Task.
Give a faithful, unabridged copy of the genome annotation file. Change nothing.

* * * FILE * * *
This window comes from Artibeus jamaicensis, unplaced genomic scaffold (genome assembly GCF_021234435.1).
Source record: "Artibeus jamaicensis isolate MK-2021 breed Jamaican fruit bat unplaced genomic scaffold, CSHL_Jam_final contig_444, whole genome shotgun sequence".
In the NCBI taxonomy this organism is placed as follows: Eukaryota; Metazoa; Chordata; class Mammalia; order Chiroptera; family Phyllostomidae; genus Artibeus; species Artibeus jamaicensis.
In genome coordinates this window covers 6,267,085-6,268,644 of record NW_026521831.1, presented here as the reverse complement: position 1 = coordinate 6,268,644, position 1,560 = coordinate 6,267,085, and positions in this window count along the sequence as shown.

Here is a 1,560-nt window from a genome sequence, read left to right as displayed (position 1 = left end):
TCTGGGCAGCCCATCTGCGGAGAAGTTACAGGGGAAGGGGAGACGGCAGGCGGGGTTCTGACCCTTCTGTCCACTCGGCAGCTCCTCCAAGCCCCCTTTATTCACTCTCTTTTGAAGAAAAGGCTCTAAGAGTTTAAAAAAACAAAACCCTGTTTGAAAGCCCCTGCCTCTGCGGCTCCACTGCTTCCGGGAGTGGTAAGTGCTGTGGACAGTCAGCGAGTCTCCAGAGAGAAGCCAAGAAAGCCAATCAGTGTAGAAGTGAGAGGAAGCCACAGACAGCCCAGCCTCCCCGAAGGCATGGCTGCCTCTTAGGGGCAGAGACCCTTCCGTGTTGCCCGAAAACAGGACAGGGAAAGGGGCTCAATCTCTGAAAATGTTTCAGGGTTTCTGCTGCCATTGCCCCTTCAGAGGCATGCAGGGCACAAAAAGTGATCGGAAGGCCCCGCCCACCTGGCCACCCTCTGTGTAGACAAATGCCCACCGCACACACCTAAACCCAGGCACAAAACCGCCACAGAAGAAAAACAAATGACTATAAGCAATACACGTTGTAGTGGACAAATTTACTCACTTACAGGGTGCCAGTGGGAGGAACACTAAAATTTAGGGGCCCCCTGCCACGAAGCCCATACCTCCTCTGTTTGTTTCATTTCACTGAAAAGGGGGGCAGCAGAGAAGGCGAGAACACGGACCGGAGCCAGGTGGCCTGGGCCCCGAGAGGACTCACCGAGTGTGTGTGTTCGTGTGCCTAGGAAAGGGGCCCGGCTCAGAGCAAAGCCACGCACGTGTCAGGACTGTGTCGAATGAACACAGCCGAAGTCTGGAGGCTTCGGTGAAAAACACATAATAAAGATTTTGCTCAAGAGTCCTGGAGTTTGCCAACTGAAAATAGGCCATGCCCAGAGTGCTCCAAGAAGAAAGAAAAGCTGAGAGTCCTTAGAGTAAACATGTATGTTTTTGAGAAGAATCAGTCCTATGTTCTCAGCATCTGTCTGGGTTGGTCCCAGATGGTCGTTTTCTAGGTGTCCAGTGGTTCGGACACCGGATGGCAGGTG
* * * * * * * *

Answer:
This window comes from Artibeus jamaicensis, unplaced genomic scaffold (genome assembly GCF_021234435.1).
Source record: "Artibeus jamaicensis isolate MK-2021 breed Jamaican fruit bat unplaced genomic scaffold, CSHL_Jam_final contig_444, whole genome shotgun sequence".
In the NCBI taxonomy this organism is placed as follows: Eukaryota; Metazoa; Chordata; class Mammalia; order Chiroptera; family Phyllostomidae; genus Artibeus; species Artibeus jamaicensis.
In genome coordinates this window covers 6,267,085-6,268,644 of record NW_026521831.1, presented here as the reverse complement: position 1 = coordinate 6,268,644, position 1,560 = coordinate 6,267,085, and positions in this window count along the sequence as shown.

Here is a 1,560-nt window from a genome sequence, read left to right as displayed (position 1 = left end):
TCTGGGCAGCCCATCTGCGGAGAAGTTACAGGGGAAGGGGAGACGGCAGGCGGGGTTCTGACCCTTCTGTCCACTCGGCAGCTCCTCCAAGCCCCCTTTATTCACTCTCTTTTGAAGAAAAGGCTCTAAGAGTTTAAAAAAACAAAACCCTGTTTGAAAGCCCCTGCCTCTGCGGCTCCACTGCTTCCGGGAGTGGTAAGTGCTGTGGACAGTCAGCGAGTCTCCAGAGAGAAGCCAAGAAAGCCAATCAGTGTAGAAGTGAGAGGAAGCCACAGACAGCCCAGCCTCCCCGAAGGCATGGCTGCCTCTTAGGGGCAGAGACCCTTCCGTGTTGCCCGAAAACAGGACAGGGAAAGGGGCTCAATCTCTGAAAATGTTTCAGGGTTTCTGCTGCCATTGCCCCTTCAGAGGCATGCAGGGCACAAAAAGTGATCGGAAGGCCCCGCCCACCTGGCCACCCTCTGTGTAGACAAATGCCCACCGCACACACCTAAACCCAGGCACAAAACCGCCACAGAAGAAAAACAAATGACTATAAGCAATACACGTTGTAGTGGACAAATTTACTCACTTACAGGGTGCCAGTGGGAGGAACACTAAAATTTAGGGGCCCCCTGCCACGAAGCCCATACCTCCTCTGTTTGTTTCATTTCACTGAAAAGGGGGGCAGCAGAGAAGGCGAGAACACGGACCGGAGCCAGGTGGCCTGGGCCCCGAGAGGACTCACCGAGTGTGTGTGTTCGTGTGCCTAGGAAAGGGGCCCGGCTCAGAGCAAAGCCACGCACGTGTCAGGACTGTGTCGAATGAACACAGCCGAAGTCTGGAGGCTTCGGTGAAAAACACATAATAAAGATTTTGCTCAAGAGTCCTGGAGTTTGCCAACTGAAAATAGGCCATGCCCAGAGTGCTCCAAGAAGAAAGAAAAGCTGAGAGTCCTTAGAGTAAACATGTATGTTTTTGAGAAGAATCAGTCCTATGTTCTCAGCATCTGTCTGGGTTGGTCCCAGATGGTCGTTTTCTAGGTGTCCAGTGGTTCGGACACCGGATGGCAGGTG